Suppose because of medical negligence the patient’s chances of survival – or other better outcome – are significantly reduced, but perhaps still less than even. The doctors might argue that even though they were negligent, their negligence did not cause the patient’s death. 

 

That argument fails in Washington. Washington courts recognize the cause of action for lost chance for a better outcome.

 

“To decide otherwise would be a blanket release from liability for doctors

and hospitals any time there was less than a 50 percent chance of

survival, regardless of how flagrant the negligence.”[1]

 

A loss of chance claim applies not only to loss of a better outcome in a wrongful death action, but also where the result of the harm is short of death.[2]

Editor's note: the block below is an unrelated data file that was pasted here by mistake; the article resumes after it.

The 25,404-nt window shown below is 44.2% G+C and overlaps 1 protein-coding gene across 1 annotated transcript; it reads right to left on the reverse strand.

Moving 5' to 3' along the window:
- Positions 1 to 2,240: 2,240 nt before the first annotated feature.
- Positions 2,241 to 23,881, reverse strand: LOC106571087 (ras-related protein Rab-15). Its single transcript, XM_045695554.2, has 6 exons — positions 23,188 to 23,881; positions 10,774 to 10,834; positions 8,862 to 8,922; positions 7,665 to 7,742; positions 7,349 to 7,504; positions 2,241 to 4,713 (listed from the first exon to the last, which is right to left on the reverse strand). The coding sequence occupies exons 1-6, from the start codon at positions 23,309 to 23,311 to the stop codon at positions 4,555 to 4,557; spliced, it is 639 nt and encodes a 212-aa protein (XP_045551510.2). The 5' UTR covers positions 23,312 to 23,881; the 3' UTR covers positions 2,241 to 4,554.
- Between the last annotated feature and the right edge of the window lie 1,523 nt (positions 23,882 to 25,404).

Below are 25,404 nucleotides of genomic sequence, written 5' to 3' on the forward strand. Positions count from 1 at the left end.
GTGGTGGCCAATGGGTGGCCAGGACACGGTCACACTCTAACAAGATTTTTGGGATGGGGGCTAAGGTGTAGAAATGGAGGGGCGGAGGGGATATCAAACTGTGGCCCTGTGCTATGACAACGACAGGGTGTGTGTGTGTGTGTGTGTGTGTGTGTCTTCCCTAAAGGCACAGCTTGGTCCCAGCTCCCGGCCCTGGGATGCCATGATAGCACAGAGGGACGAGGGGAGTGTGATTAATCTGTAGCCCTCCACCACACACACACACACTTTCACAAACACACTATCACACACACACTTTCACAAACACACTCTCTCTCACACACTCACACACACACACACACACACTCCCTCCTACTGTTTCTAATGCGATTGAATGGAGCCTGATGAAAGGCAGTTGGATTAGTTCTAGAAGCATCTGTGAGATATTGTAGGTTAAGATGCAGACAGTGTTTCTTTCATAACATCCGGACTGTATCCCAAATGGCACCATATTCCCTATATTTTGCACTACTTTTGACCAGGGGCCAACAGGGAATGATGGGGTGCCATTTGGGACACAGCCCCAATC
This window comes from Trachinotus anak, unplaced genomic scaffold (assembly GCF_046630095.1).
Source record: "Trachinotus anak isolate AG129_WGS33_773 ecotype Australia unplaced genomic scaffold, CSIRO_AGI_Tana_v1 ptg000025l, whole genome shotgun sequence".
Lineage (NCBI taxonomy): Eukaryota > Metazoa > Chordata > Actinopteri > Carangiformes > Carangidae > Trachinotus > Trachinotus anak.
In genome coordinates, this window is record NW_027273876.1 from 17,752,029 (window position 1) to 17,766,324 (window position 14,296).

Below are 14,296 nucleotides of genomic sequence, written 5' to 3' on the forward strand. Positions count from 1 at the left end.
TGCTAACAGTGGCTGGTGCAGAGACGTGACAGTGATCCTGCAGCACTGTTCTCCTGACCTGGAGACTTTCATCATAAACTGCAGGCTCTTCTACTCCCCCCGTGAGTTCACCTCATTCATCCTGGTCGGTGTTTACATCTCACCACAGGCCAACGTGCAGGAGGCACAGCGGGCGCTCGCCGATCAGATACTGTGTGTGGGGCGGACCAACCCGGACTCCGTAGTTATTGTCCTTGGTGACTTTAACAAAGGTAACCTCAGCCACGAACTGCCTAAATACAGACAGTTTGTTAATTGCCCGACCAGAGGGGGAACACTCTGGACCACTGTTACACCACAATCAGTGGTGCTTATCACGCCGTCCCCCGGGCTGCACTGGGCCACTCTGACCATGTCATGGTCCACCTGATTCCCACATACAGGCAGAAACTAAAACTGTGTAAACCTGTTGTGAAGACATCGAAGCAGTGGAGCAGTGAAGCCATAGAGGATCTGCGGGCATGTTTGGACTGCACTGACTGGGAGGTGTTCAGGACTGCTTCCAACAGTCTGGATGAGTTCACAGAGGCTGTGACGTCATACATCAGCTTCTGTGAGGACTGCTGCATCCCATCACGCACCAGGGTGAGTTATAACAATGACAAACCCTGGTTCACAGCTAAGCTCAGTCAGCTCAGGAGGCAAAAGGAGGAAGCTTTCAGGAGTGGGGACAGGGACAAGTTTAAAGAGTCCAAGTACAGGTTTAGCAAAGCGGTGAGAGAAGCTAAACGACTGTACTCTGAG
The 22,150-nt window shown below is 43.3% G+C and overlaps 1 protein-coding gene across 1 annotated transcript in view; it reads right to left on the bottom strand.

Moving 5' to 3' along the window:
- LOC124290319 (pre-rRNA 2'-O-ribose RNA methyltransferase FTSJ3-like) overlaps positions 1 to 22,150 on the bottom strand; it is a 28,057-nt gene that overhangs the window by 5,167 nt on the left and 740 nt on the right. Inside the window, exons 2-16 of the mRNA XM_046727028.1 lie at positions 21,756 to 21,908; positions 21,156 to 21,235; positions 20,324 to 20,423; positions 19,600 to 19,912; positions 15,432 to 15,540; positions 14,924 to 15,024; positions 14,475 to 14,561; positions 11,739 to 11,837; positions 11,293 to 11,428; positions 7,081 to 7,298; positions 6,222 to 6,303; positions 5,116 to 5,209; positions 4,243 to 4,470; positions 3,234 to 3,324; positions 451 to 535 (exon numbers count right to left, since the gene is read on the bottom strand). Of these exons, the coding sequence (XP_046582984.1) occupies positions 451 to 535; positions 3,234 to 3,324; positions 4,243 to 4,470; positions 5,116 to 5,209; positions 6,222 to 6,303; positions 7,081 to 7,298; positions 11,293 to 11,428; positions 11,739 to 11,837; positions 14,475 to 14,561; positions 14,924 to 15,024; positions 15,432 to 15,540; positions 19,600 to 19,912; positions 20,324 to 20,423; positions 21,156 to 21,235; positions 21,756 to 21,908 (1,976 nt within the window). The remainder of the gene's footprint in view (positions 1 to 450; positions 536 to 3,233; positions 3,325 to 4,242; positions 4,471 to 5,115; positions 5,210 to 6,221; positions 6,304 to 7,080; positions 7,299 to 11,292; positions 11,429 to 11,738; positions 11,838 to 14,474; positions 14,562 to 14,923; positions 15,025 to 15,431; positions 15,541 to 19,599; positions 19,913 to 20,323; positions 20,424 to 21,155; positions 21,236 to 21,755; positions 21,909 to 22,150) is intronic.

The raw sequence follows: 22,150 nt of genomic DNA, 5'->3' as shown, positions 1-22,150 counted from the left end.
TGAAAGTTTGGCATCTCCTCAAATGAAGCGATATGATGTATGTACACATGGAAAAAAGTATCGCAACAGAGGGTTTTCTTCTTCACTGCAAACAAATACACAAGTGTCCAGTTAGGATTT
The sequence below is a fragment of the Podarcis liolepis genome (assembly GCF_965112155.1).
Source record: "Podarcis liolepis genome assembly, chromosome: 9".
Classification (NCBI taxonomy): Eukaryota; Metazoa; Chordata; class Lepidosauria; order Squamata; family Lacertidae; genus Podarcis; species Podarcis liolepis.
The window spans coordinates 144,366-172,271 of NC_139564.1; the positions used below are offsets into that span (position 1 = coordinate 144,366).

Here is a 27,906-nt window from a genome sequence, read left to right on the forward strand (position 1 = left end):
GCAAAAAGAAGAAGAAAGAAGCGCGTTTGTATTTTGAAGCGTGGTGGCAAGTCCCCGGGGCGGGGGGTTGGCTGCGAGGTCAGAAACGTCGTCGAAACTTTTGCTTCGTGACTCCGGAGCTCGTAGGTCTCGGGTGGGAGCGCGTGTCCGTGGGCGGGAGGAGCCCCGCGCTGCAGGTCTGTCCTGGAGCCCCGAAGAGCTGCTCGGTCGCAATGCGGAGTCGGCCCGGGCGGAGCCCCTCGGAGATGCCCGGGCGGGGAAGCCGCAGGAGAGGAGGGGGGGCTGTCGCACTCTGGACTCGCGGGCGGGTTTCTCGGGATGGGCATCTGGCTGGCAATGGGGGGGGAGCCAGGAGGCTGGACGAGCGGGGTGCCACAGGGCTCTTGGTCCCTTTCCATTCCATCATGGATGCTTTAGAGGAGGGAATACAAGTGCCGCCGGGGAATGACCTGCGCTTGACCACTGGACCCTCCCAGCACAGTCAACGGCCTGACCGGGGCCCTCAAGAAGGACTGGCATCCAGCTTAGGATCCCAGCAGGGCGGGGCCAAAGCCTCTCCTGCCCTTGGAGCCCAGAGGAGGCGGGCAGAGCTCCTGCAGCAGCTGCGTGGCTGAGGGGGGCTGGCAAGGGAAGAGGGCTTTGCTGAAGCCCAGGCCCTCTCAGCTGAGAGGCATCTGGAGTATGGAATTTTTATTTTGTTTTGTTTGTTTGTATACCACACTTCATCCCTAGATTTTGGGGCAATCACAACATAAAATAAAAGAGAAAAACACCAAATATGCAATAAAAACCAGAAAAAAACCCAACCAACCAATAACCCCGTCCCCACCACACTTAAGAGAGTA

Examples where Washington courts have applied the doctrine of lost chance of a better outcome include:

 

  • The estate presented evidence showing that if the lung cancer had been timely diagnosed, the possibility of a 5-year survival was 39 percent, but by the time the decedent was the estate presented evidence showing that if the lung cancer had been timely diagnosed, the possibility of a 5-year survival was 39 percent, but by the time the decedent was diagnosed, the possibility dropped to 25 percent.[3]
  • Expert testimony presented that absent negligence the patient “would have had a 50 to 60 percent chance of a better outcome [of] no disability or, at least, significantly less disability.”[4]

 By Seattle personal injury attorney Travis Scott Eller

 

 



[1] Herskovits v. Group Health Coop. of Puget Sound, 99 Wn.2d 609, 634, 664 P.2d 474 (1983).

[2] Mohr v. Grantham, 172 Wn.2d 844, 846-47, 262 P.3d 490 (2011).

[3] Herskovits, 99 Wn.2d at 612.

[4] Mohr, 172 Wn.2d at 849.